After NY Ban on Big Sodas Proposed, What's Next?

By: Associated Press
By: Associated Press

June 1, 2012 -

In New York City -- which already bans smoking in public parks in the name of public health and bars artificial trans fats from food served in restaurants -- Mayor Michael Bloomberg now wants to stop sales of large sodas and other sugary drinks, in a bid to battle obesity. But in a country where fries have been equated with freedom, Bloomberg's proposal begs super-sized questions about government's role in shaping and restricting individual choices. What's next?

"The idea of the state stepping in and treating adults essentially as children and trying to protect them for their own good, as opposed to the good of others, that's been with us for as long as we've been around, as long as we've had governments," says Glen Whitman, an economist at California State University-Northridge who is a critic of paternalistic public policy.

The most famous example was Prohibition, which barred the manufacture and sale of alcohol from 1919 to 1933. But Whitman and others see a new wave of intervention, based on behavioral economics rather than religious moralism, and symbolized by moves like Bloomberg's. Allow it to continue, they say, and who knows where it could lead?

If government officials can limit the size of sodas, why couldn't they next decide to restrict portion sizes of food served in restaurants or the size of pre-made meals sold at supermarkets? Why wouldn't a government determined to curb obesity restrict sales of doughnuts or pastries or -- perish the thought, New Yorkers -- ban bagels with cream cheese?

If government is within its right to restrict behavior to protect health, then why wouldn't a mayor or other official ban risky sexual conduct or dangerous sports like skydiving? What's to stop a mayor from requiring people to wear a certain type of sunscreen or limit the amount of time they can spend on the beach, to protect them from skin cancer?

The reality is that many of the policies restricting individual choice in the name of public health seem almost benign, like curbs on fireworks sales or enforcement of motorcycle helmet laws. But such moves represent a "constant creep until all of a sudden it's extremely obvious," said Mattie Duppler of Americans for Tax Reform, a conservative anti-tax lobbying group that regularly spotlights examples of what it considers overreaching "Nanny State" public policy.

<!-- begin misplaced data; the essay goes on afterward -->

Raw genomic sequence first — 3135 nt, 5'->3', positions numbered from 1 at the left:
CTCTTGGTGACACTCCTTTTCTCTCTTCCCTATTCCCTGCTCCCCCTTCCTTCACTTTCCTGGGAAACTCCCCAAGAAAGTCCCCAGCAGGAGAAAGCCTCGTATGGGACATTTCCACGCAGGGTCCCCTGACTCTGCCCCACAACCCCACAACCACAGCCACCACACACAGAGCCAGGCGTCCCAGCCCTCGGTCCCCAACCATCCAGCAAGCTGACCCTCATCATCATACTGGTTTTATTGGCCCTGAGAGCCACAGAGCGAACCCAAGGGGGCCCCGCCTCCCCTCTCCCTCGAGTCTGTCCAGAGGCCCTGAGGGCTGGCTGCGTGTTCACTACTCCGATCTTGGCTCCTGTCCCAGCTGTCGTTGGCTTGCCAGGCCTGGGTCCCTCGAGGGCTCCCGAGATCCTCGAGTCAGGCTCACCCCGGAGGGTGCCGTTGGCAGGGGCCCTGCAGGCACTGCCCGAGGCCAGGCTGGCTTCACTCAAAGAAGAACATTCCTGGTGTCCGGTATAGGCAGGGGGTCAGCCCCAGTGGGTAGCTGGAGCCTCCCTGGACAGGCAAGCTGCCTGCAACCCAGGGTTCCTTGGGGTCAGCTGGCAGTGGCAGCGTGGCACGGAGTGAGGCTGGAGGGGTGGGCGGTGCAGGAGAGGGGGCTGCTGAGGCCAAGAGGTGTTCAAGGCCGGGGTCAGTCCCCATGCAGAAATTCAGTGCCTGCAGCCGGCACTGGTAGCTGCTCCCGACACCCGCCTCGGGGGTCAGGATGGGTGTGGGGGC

She points to moves by governments, like the city of Richmond, California, to impose taxes on sugary sodas and moves by states like Utah, which widened a ban on indoor smoking in public places to include electronic cigarettes that don't emit smoke.

"What we're seeing is government trying to put its fingers around the throat of anything that claims public health impetus," Duppler says.

Others have their doubts. Richard Thaler, co-author of "Nudge: Improving Decisions About Health, Wealth and Happiness," which argues for policies that encourage rather than mandate changes in consumer behavior, calls Bloomberg's soda proposal "inartful and probably ineffective and too heavy-handed for my taste."

But for him, most of the questions it raises are about practicality, rather than red flags.

Thaler, an economist at the University of Chicago, asks, would a Bloomberg curb on big drinks ban free refills? Would it ban special offers to buy one drink and get the second at half price?

Thaler, who says he is against government mandates or bans, argues that governments will get the most mileage from policies that nudge behavior, like placing fruit more prominently in school cafeterias. But he dismisses warnings that government efforts to improve public health risks sending the country down a slippery slope of more control and less individual choice.

"Any time people do something that people don't like, they predict it will lead to something awful," Thaler said. "I have not seen a big trend of governments becoming more intrusive."

Even Duppler has her doubts about what Bloomberg's soda proposal represents. "We'll see," she says. "There's some crazy ideas -- and sometimes they just take hold."

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  • by Anonymous on Jun 5, 2012 at 09:10 AM
    heh. The "reward card" you use at the grocery store documents everything you eat. How long you had it? Think about that...
  • by God bless America on Jun 1, 2012 at 07:20 PM
    I think Bloomers ought to pee in a cup every morning and be tested for drugs.
  • by Anonymous on Jun 1, 2012 at 03:36 PM
    If the fatties were intelligent enough to make their own decisions then they wouldn't be fat and we wouldn't need this kind of government restriction.
  • by liberdead on Jun 1, 2012 at 02:41 PM
    Ban soft drinks, force seat belts, force health insurance, bad companies bailed out, arrest adults for victimless "crimes". WE are no longer free....part of being free means we are free to succeed or make mistakes